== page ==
Peter Zotov | 23 Jul 11:55 2014

[ANN] ppx_deriving 0.1


I'm glad to announce an initial release of ppx_deriving,
a modular syntax extension for type-driven code generation.
It will be shortly available in OPAM.

I will introduce ppx_deriving with an example:

# #require "ppx_deriving";;
# type file = {
   kind : [ `File | `Dir ];
   name : string;
   perm : int [ <at> printer fun fmt -> Format.fprintf fmt "0o%03o"];
} [ <at>  <at> deriving Show, Eq];;
type file = { kind : [ `Dir | `File ]; name : bytes; perm : int; }
val pp_file : Format.formatter -> file -> unit = <fun>
val show_file : file -> bytes = <fun>
val equal_file : file -> file -> bool = <fun>
# print_endline (show_file { kind = `Dir; name = "bin"; perm = 0o755 
{ kind = `Dir; name = "bin"; perm = 0o755 }
- : unit = ()

A more thorough description is available in README[1].

While I intend this release to primarily serve as a preview for
the community and a means to gather feedback, it is fully usable
and documented. Some of the planned features (marked "TBD" in README)
are not yet implemented.

(Continue reading)

Oliver Bandel | 23 Jul 01:45 2014

lablgtk with OCamlMakefile


how can I convince OCamlMakefile to add the needed gtkInit-file to my program?

I tried around alot of things, looked up old answers on this list and  
at other places too,
also asked on irc.

No solution found.

Is it possible to solve this problem?
If so: how?



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Martin Steffen | 15 Jul 13:22 2014

CFP FM2015 (20th Intl. Symposium on Formal Methods); 22.-26. June, 2015, Oslo

--------------------------=== FM 2015 ===----------------------------

       20th International Symposium on Formal Methods

                     Oslo, Norway, June 22-26, 2015


                                  Call for Papers



 Jan 2      Abstract submission deadline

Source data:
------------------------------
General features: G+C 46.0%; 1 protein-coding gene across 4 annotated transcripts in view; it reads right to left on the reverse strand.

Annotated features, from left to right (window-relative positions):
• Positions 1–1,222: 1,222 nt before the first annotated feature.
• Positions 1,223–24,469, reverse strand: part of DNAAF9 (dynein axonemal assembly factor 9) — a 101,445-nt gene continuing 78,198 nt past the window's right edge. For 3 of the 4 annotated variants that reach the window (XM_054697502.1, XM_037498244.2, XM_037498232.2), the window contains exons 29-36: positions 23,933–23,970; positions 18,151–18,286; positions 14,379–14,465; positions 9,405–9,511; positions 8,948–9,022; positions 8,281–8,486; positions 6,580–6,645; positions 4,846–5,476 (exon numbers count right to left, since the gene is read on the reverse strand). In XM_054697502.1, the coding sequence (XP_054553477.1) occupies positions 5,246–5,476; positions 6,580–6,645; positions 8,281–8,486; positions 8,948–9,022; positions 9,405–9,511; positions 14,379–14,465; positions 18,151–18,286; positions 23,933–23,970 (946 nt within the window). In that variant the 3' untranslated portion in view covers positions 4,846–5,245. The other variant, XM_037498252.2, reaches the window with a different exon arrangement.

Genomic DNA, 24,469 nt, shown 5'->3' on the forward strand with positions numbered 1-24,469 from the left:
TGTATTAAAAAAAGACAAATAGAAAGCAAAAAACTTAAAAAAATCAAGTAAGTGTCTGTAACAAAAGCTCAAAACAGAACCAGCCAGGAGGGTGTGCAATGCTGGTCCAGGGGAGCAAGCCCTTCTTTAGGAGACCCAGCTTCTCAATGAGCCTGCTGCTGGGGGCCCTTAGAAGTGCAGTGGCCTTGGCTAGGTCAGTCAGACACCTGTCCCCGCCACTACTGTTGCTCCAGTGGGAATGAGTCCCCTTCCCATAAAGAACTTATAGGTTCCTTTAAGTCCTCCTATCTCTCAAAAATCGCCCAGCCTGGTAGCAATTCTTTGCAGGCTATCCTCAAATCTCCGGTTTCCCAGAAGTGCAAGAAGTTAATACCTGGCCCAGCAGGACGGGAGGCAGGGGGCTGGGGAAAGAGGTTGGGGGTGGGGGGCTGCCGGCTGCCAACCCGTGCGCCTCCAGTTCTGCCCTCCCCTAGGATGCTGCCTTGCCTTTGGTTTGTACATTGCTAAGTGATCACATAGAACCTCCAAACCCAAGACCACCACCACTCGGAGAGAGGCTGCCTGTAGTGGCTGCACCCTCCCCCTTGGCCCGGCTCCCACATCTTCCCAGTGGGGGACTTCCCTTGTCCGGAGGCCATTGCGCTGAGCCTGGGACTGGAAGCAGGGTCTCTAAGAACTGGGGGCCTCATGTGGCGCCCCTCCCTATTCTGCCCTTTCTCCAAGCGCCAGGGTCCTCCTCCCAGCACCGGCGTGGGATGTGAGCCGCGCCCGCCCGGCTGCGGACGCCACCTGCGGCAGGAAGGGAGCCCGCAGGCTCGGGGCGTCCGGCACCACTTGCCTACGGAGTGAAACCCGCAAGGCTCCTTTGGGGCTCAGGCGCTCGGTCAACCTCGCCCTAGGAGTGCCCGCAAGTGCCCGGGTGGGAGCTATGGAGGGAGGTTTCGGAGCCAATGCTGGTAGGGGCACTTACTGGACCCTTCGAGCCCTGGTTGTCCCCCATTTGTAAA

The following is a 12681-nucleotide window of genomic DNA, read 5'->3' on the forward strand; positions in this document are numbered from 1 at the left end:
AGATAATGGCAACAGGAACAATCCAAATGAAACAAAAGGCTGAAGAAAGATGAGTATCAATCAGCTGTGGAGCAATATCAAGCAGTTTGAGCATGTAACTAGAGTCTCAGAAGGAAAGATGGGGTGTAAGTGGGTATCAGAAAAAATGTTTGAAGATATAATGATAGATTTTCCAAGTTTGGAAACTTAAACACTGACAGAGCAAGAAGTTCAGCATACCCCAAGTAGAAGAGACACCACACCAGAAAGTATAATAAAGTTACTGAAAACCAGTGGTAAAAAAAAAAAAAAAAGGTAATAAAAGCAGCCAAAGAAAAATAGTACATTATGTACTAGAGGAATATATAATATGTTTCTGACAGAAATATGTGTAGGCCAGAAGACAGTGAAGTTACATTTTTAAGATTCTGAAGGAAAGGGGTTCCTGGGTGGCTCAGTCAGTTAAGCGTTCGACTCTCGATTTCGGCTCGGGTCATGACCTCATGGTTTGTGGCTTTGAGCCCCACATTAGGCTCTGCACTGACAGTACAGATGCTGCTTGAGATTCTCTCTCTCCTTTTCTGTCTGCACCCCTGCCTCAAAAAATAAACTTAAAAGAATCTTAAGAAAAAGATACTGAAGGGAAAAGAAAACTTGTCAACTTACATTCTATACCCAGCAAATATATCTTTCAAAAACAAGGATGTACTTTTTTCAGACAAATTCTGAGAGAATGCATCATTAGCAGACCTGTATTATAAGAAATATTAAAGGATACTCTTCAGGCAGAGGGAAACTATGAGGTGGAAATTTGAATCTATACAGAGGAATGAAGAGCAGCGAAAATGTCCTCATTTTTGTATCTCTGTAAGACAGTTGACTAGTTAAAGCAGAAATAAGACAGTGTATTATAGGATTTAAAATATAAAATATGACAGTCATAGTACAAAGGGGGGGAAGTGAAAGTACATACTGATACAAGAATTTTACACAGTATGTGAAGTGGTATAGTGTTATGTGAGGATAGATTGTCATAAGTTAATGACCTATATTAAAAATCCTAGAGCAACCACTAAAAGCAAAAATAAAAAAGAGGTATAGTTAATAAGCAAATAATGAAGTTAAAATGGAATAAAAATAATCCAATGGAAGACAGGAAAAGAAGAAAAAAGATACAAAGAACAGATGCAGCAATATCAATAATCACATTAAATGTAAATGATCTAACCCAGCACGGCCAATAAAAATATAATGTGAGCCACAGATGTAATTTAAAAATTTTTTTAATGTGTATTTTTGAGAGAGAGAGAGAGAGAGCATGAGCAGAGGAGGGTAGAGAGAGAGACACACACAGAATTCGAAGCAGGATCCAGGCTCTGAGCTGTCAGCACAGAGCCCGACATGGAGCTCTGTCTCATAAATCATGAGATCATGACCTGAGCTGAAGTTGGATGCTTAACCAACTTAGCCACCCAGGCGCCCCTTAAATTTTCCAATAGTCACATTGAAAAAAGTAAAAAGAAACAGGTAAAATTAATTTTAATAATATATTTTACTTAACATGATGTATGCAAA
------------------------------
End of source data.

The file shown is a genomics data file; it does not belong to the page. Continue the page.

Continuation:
Jan 9      Full paper submission deadline
 March 23   Notification
 June 22-26 Conference



FM 2015 is the twentieth in a series of symposia organized by Formal 
 Methods Europe, an independent association whose aim is to stimulate 
 the use of, and research on, formal methods for software development. 
 The symposia have been notably successful in bringing together innovators 
 and practitioners in precise mathematical methods for software and systems 
 development, industrial users, as well as researchers. The FM symposia 
(Continue reading)

Phan Cong Vinh | 19 Jul 06:47 2014

ICTCC 2014: International Conference on NaTure of Computation and Communication (ICTCC) . Deadline: 31 July 2014

ICTCC 2014: International Conference on NaTure of Computation and
Communication (ICTCC)

- Submission Deadline: 31 July 2014
- Location: Ho Chi Minh City, Vietnam
- Website:

The ICTCC 2014 jointly organized by EAI and Nguyen Tat Thanh
University (NTTU) is a place for highly original ideas about how the
nature is going to shape computing systems of the future. Hence, it
focuses on rigorous approaches and cutting-edge solutions, which
encompass three classes of major methods:

Those that take inspiration from nature for the development of novel
problem solving techniques;
Those that are based on the use of computers or networks to synthesize
natural phenomena; and
Those that employ natural materials (e.g., molecules,) to compute or

Its purpose is to make a formal basis more accessible to researchers,
scientists, professionals and students as well as developers and
practitioners in ICT by providing them with state-of-the-art research
results, applications, opportunities and future trends.

We hope that the conference will receive many papers and the
participation of a large number of students, researchers, and
professionals from all over the world.
(Continue reading)

BigDat 2015: 23 July registration deadline

*To be removed from our mailing list, please respond to this message with UNSUBSCRIBE in the subject line*



BigDat 2015

Tarragona, Spain

January 26-30, 2015

Organized by
Rovira i Virgili University


--- 2nd registration deadline: July 23, 2014 ---



BigDat 2015 is a research training event for graduates and postgraduates in the first steps of their
academic career. It aims at updating them about the most recent developments in the fast developing area
of big data, which covers a large spectrum of current exciting research, development and innovation with
an extraordinary potential for a huge impact on scientific discoveries, medicine, engineering,
business models, and society itself. Renowned academics and industry pioneers will lecture and share
(Continue reading)

Yoriyuki Yamagata | 18 Jul 16:08 2014

A proposal of a standard support for Unicode string

Dear List,

I write a blog post which proposes inclusion of Unicode strings in OCaml standard distribution.

The reason for this proposal can be summarized as follows.

  1. Type for human readable text is too important to left out from the standard distribution, in particular from the beginner's perspective